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Academia’s contribution to international standard-setting
On 3 and 4 November the International Accounting Standards Board (IASB)—together with the journal partner Accounting and Business Research (ABR)—held its 2020 Research Forum where 70 academics and practitioners, including standard-setters and regulators, came together to discuss current research into financial reporting matters.
Even though this was the first time the Research Forum was held virtually, it was a great success. The technology did not let us down and it was nice to see so many familiar faces on screen. The authors of the presented papers benefited from lively discussions from academics and standard-setters and received constructive comments from the audience.
The first day started with a very timely presentation on accounting for intangible assets by Richard Barker, Andrew Lennard, Stephen Penman and Alan Teixeira. The new approach to accounting for intangible resources proposed in the paper spurred an engaged response from the practitioners in the forum. The second paper for the day addressed a topic of high relevance to the IASB’s work—comparability of financial statement information before and after the adoption of IFRS 11 Joint Arrangements. The evidence in the paper by Raquel Sarquis, Ariovaldo dos Santos, Isabel Lourenco and Guillermo Braunbeck was timely not only for the ongoing Post-implementation Review (PiR) of IFRS 10, IFRS 11 and IFRS 12 but also for other current projects of the IASB such as Disclosure Initiative. The analysis was thought provoking and led to some insightful discussion about the distinction between uniformity and comparability.
The panel session on IFRS 9 Financial Instruments was another highlight from the first day of the forum. Edgar Loew began by presenting early evidence on the initial impact of IFRS 9 on European banks. Edgar was then joined by Sue Lloyd, Vice-Chair of the IASB, and IASB technical staff member Riana Wiesner in an informative panel discussion on the application challenges, stakeholder response and research opportunities for academics to contribute evidence to the upcoming PiR of IFRS 9.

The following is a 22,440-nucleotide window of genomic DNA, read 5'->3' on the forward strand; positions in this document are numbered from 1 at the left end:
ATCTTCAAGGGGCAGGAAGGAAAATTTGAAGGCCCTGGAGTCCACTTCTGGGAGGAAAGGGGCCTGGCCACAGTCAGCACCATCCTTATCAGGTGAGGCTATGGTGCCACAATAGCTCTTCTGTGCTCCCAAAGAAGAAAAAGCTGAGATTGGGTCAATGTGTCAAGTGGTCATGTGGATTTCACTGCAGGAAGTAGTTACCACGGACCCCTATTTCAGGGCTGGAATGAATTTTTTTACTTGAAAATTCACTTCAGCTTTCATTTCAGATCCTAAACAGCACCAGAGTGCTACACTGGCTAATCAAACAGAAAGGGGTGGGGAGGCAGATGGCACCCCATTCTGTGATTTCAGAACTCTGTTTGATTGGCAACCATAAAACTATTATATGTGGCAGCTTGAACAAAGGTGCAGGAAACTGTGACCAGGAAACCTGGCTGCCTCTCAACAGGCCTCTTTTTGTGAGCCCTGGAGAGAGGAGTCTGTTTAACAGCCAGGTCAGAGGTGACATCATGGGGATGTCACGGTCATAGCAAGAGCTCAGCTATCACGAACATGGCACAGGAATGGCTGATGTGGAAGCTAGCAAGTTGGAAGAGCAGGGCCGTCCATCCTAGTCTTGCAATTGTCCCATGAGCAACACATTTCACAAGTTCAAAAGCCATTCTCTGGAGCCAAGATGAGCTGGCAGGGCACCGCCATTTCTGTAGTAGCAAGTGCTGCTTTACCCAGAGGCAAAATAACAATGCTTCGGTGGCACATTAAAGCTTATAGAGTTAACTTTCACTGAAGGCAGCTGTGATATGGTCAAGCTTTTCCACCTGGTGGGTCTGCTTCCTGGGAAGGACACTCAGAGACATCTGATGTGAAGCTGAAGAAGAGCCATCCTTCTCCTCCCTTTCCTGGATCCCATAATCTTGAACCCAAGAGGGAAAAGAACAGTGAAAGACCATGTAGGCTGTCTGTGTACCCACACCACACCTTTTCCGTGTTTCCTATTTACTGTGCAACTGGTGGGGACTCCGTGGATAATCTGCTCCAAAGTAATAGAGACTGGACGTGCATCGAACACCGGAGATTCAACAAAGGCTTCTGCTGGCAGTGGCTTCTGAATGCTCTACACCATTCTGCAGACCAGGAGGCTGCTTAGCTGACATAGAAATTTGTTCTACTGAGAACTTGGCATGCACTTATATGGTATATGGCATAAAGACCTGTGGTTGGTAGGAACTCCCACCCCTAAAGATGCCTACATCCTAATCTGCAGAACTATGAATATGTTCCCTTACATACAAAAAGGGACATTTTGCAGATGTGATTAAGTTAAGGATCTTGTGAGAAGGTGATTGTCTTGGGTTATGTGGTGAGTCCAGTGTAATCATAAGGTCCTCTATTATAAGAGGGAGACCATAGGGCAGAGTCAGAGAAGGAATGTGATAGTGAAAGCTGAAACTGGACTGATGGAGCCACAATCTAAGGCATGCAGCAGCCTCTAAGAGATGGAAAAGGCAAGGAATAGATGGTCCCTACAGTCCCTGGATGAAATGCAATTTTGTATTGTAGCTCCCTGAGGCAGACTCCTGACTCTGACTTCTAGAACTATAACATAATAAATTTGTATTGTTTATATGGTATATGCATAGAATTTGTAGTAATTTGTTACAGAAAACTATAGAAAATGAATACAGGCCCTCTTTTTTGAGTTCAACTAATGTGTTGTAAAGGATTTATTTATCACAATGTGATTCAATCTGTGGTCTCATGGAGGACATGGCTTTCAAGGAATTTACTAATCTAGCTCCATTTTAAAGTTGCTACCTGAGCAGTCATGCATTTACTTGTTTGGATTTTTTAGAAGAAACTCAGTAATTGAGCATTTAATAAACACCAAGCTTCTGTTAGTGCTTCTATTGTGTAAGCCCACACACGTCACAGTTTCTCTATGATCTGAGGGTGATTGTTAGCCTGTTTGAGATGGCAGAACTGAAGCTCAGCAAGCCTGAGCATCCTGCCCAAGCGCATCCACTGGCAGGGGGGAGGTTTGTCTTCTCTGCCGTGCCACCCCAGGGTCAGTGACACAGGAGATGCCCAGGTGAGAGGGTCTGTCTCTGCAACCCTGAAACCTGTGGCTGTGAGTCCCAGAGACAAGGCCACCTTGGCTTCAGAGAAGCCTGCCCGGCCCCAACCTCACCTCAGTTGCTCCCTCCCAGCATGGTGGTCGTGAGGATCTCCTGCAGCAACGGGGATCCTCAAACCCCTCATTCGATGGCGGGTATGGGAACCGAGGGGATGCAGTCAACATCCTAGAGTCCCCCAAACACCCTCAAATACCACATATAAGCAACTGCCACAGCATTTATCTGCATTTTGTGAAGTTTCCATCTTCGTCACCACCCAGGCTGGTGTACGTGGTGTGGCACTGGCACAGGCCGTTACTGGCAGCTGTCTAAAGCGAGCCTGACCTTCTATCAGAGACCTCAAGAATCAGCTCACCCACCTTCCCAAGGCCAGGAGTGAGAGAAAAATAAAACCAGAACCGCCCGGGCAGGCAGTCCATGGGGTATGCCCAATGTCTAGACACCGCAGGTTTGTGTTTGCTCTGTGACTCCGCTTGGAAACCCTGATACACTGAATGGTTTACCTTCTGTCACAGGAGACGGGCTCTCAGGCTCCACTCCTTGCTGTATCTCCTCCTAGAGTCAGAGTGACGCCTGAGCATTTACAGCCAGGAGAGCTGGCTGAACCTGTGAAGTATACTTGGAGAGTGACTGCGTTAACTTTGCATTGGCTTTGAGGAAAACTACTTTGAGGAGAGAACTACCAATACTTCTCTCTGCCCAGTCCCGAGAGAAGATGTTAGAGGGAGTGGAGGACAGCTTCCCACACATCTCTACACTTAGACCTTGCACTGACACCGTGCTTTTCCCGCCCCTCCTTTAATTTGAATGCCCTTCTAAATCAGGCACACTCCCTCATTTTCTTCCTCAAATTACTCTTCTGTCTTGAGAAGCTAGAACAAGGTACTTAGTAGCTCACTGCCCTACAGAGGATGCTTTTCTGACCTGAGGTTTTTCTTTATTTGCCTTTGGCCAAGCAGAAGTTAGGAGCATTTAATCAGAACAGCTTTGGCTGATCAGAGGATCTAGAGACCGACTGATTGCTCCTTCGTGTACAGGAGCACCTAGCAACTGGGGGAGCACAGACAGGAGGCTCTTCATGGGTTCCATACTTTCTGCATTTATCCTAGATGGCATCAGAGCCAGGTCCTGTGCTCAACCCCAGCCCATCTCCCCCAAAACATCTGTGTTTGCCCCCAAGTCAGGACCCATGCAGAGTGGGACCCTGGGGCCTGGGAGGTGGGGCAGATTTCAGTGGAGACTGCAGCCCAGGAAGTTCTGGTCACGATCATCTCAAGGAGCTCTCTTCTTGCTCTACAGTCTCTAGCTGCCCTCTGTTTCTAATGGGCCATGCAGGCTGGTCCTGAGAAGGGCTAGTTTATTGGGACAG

A similar panel session on IFRS 15 Revenue from Contracts with Customers was held on the second day of the forum. Christopher Napier and Christian Stadler shared their takeaways on the overall effects of applying IFRS 15 based on their work on the topic. In a follow-up panel discussion, the two authors together with IASB member Bruce Mackenzie and staff member Henry Rees provided insights for academics who are interested in work in this area. The panel session was engaging for academics because it not only provided an overview of the Standard but also discussed what evidence from the academic community would help standard-setters evaluate IFRS 15 in its future PiR. There was also a discussion about data requirements and research methods applicable in assessing the effects of standards.
The second day of the forum was just as exciting. The first paper by Anna Alon and Geir Haaland tackled the issues of standardisation and comparability in the context of the IFRS for SMEs Standard. Some interesting points were raised on the issue of harmonisation in the context of cultural and legal heterogeneity. The discussion was relevant for the IASB’s current project on the possible development of a new Standard requiring full IFRS recognition and measurement with disclosure based on the IFRS for SMEs Standard. The last paper presented at the Research Forum addressed the interplay between accounting standards and regulatory provisions in the context of the IFRS 9 expected credit loss model. The discussion provided a relevant contribution on a regulatory perspective of IFRS 9 implementation.
You can find the recordings and presentations from the two-day event here.
Join us next year!
We are now calling for papers for the 2021 IASB Research Forum, which will be held 1-2 November 2021. We plan to hold the forum in the Asia-Oceania region or virtually if travel is not possible. Together with our journal partner for the 2021 Research Forum, Accounting and Finance, we encourage submissions that provide evidence to help inform the standard-setting activities of the IASB. Papers must be submitted by 31 March 2021. More information on the call for papers and on how to submit papers can be found here.
We look forward to your submissions and to another exciting Research Forum!
Ann Tarca, IASB member